I suffered in silence for several years. It became second nature after a while. But my silence only hurt me further and allowed them to have power over me. My silence enabled them to continue to make fun of me, bully me and make me feel like I was stupid and inadequate. I continue to struggle with the emotional damage they caused to this day. This emotional damage ended up causing some physical damage as well.

One of the ways I coped was to rely on self-deprecating humor about myself. I am working to stop that pattern of abusing myself emotionally. I am starting to accept the limitations I have in my life because of my health. But it is a long process.

If you are struggling with this type of emotional abuse, I can tell you that it is not an easy path toward healing. It takes time and the support of a supportive community of people around you. Thankfully, I have a dear brother in Wisconsin and one in Flourtown, PA that are helping me on my journey. My wife and son also help to provide support on this journey. It is hard on all of them I am sure. But they continue to help me and support my journey. I cannot thank them enough for all their support.

As you journey toward emotional and mental healing, you should not walk this path alone. You need the support of those around you especially during those dark moments. It is also important that you remember to be gentle with yourself. There will be good days and bad days. There will be days when you feel like giving up. That is where your support base comes into play. They will help to keep you grounded and will help you to find your center.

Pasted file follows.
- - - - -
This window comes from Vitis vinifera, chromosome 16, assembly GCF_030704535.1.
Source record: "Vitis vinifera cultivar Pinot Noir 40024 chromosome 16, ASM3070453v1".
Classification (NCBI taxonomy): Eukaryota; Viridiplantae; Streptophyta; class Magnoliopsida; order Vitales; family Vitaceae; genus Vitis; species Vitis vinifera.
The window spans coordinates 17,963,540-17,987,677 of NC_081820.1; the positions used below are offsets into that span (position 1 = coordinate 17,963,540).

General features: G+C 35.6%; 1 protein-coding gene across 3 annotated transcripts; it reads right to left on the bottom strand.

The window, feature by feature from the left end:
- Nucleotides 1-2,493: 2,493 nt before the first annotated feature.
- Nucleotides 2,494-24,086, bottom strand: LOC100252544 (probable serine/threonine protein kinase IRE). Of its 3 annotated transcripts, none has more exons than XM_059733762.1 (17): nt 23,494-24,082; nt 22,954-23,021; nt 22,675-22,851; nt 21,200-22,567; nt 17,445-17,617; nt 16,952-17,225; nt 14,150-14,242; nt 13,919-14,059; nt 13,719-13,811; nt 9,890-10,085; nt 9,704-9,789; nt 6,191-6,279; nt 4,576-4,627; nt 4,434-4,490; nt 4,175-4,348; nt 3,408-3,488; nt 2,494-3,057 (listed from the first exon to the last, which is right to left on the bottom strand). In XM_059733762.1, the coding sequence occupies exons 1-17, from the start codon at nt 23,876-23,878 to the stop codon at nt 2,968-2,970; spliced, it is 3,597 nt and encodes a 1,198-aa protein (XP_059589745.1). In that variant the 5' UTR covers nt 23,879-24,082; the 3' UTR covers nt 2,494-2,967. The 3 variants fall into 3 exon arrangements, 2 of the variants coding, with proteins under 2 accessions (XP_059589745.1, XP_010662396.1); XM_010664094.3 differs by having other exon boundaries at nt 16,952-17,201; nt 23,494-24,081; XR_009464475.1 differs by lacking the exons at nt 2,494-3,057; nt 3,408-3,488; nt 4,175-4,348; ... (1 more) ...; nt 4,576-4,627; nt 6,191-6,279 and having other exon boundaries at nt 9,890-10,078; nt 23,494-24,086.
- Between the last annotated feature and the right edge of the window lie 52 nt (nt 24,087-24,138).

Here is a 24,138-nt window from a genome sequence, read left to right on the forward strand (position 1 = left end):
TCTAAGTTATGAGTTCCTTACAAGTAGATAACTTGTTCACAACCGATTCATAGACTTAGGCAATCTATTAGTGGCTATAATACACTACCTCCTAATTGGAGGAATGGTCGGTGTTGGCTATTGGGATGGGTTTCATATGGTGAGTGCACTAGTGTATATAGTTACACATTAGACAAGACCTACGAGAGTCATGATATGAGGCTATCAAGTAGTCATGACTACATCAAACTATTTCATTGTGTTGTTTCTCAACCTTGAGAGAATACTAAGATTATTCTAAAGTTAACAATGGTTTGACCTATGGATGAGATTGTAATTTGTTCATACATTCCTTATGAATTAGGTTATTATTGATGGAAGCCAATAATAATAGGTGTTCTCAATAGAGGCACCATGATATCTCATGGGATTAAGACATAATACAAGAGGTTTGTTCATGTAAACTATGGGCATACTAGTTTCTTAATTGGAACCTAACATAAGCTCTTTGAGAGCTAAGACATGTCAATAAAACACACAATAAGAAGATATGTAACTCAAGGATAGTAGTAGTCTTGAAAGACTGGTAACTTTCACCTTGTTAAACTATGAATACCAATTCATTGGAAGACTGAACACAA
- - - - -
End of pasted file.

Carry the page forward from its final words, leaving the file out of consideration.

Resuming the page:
And please remember to reach out for help during those dark moments. I know that during my dark times I find myself believing that I do not want to burden others with my issues. But that is why you have the support base. They are there to help you, but you have to reach out to them. They cannot read your mind. And maybe you can discuss with them a sign or phrase that can be an alert to them that you need their support or help. That may help you reach out when the struggle is particularly hard.

I am no pro at this. I am still walking my own path toward healing. In fact, millions of us are walking that same path. So you are not alone. Here at Saint Francis we strive to be that supportive family for people from all walks of life and from all stops along the path to healing.

It is our hope that you will find us to be a different way to be Catholic.